The scammy robocaller types have a few technological tricks to keep you picking up. One big one: neighbor spoofing. It disguises the scammer's number to make it look familiar to the recipient — the last four digits are the same as their own, the Caller ID is made to look legit ("TripAdvisor" for instance) or it's got the same area code as theirs. That makes it much harder for carriers to detect scammers: do not call lists are practically useless against it. The unfortunate reality: altering Caller ID also has many legitimate uses, like a hospital trying to route all appropriate calls to the right doctor. On top of that, user complaints will identify a whole host of spoofed numbers, making the process of identifying the bad guys even more difficult.
Phone scams have been around for decades, and number spoofing is only the scammers' latest tactic. But so far, no government, no app, no organization has been able to keep ahead of the robocallers' innovations. Call it a robocall arms race.
No government, no app, no organization has been able to keep ahead of the robocallers' innovations. Call it a robocall arms race.
The FCC's efforts have not been able to ward off the massive influx of robocalls, and many lawmakers agree that it's not doing enough to push the needle. In October, 35 attorneys general formed a coalition to formally request the FCC to please get off its behind and do something about the robocall problem. Top of the list: stop scammers from spoofing citizens' numbers, and tell service providers they need to find ways to detect them.
While the efforts haven't shown much effect yet, the FCC is trying to make a difference. In May, FCC Chairman Pai decided to get ahead of the number spoofing problem with an "industry-developed standard for the cryptographic signing of telephone calls," according to a press release. The framework (called SHAKEN/STIR) attaches a certificate to each call to make sure it's legitimate, kind of like an encryption key. All phone calls get routed through the carrier, which checks if the caller has a matching encrypted key. The idea is that illegitimate callers will not be able to get those keys.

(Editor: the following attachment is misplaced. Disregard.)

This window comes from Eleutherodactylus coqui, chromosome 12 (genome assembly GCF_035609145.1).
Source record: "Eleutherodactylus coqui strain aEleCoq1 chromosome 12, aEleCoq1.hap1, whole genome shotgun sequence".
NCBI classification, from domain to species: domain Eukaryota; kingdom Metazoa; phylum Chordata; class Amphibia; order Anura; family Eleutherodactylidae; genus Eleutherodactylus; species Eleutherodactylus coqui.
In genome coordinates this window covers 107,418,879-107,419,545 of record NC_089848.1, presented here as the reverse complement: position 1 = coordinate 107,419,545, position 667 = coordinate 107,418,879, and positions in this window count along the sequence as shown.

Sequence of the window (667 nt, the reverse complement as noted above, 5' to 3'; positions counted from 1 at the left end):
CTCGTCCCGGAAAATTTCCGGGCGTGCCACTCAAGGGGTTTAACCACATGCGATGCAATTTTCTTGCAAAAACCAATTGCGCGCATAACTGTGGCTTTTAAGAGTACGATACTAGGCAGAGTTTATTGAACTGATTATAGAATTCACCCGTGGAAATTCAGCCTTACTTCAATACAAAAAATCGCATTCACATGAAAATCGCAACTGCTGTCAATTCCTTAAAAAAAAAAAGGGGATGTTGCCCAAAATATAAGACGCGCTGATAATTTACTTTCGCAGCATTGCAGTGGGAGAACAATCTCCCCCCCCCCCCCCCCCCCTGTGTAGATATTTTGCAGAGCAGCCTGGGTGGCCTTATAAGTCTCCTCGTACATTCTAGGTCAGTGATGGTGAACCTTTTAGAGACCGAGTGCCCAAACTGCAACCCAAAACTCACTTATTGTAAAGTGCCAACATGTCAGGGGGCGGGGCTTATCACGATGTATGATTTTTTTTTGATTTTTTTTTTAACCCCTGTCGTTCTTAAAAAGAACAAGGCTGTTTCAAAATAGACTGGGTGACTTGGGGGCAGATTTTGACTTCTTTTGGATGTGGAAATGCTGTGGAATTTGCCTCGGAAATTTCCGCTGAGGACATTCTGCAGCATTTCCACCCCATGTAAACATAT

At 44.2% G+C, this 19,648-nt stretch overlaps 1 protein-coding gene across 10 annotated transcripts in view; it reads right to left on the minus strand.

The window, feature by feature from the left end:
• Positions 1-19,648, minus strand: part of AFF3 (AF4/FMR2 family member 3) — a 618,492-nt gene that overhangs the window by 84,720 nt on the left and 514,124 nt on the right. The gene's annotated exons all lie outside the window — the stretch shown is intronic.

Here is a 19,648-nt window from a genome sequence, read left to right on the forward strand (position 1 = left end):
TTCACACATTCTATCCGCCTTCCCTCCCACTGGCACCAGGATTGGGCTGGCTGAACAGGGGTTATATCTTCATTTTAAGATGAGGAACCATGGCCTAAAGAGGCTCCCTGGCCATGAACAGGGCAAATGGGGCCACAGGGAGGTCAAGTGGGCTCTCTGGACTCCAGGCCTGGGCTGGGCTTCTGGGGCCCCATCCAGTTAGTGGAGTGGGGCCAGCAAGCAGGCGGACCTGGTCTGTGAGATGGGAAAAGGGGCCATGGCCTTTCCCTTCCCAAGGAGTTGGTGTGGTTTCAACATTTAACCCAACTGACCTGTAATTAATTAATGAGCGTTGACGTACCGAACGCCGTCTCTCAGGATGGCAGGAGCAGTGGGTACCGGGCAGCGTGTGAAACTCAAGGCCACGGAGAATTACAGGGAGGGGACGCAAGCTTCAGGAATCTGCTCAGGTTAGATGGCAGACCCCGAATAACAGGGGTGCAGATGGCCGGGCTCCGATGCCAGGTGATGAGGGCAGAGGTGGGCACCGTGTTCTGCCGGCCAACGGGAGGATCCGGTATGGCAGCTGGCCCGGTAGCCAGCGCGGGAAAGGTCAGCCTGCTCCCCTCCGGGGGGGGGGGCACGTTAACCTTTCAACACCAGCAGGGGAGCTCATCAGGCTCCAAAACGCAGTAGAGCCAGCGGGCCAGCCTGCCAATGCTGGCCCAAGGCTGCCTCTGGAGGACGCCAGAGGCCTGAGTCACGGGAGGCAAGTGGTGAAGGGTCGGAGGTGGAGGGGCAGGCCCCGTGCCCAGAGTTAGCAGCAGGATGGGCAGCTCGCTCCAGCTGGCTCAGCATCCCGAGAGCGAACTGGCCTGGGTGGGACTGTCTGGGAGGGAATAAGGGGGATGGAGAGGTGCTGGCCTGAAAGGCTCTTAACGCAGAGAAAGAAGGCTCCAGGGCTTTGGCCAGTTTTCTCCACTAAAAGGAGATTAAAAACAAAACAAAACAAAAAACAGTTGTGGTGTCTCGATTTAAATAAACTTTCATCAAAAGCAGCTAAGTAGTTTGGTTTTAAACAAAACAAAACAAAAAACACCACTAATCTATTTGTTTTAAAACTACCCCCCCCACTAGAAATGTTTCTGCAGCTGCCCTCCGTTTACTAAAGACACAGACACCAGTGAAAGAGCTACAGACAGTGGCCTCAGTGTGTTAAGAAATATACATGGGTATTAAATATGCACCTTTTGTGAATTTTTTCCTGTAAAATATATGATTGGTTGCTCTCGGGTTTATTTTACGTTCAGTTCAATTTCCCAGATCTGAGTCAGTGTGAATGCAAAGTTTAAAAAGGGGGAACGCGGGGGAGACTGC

This technique has its limitations — for one, the system doesn't support any legacy phone lines, including landlines. Landlines are definitely on their way out, but they're far from gone: 45.9 percent of households in the U.S. still had landlines in 2016, according to a 2017 U.S. government study.
But there are other companies and organizations entering the fray in an effort to take robocallers to task.
Like Google. Last week, the company announced a new feature in its newest Pixel smartphones that uses AI to respond to scam robocalls. Dubbed "Call Screen," the feature has a virtual assistant pick up the phone on your behalf, then transcribe the call in real-time (although that would mean scammers still get a cut from displaying caller ID). You can then decide if you want to talk.
Google's approach is clever, but it's only treating the symptoms of the much larger robocall problem — plus, the scammer is still getting an (albeit tiny) cut. "Sometimes I wonder if [Google's] AI is being applied to the wrong problem," says Quilici. "The real problem is only letting phone numbers through that are problematic and trying to predict that ahead of time."
But that's a tall order: an effective solution would require input and cooperation from FCC regulators and wireless carriers. Quilici believes that one way to make this happen could be for regulators to force carriers to make it easier for third-party applications to stop robocalls by allowing them to access carrier information. With their help, many more scammers could be identified and blocked in the future.
So while there's some hope that we could someday get rid of robocalls once and for all, that day doesn't seem likely to come too soon. Luckily, in the meantime, there are a few ways you can avoid letting the robocallers win.
Here's a pretty effective, old school tactic: don't pick up the phone if you don't know exactly who's calling. "If nobody answered the phone, the robocallers would pretty much never get anybody they could scam," argues Quilici. If it's a real person calling who actually wants to get in touch, they'll leave a voicemail.
To help you identify those numbers (or block repeating offenders), you can also download third party apps to your phone like RoboKiller, YouMail, or truecaller. They can help you identify common scams right off the bat, alerting you when an incoming call is most likely a scam or blocking any number that's been put on a crowd-sourced list of known scams. Otherwise, Google the number to find out if it's legit before picking up the call.
Who will win the robocalls arms race? That's nearly impossible to predict. But it's not too late. A future without scammers and sketchy telemarketers is not so ridiculous to imagine. And it's a future worth fighting for: perhaps we might even pick up the phone again.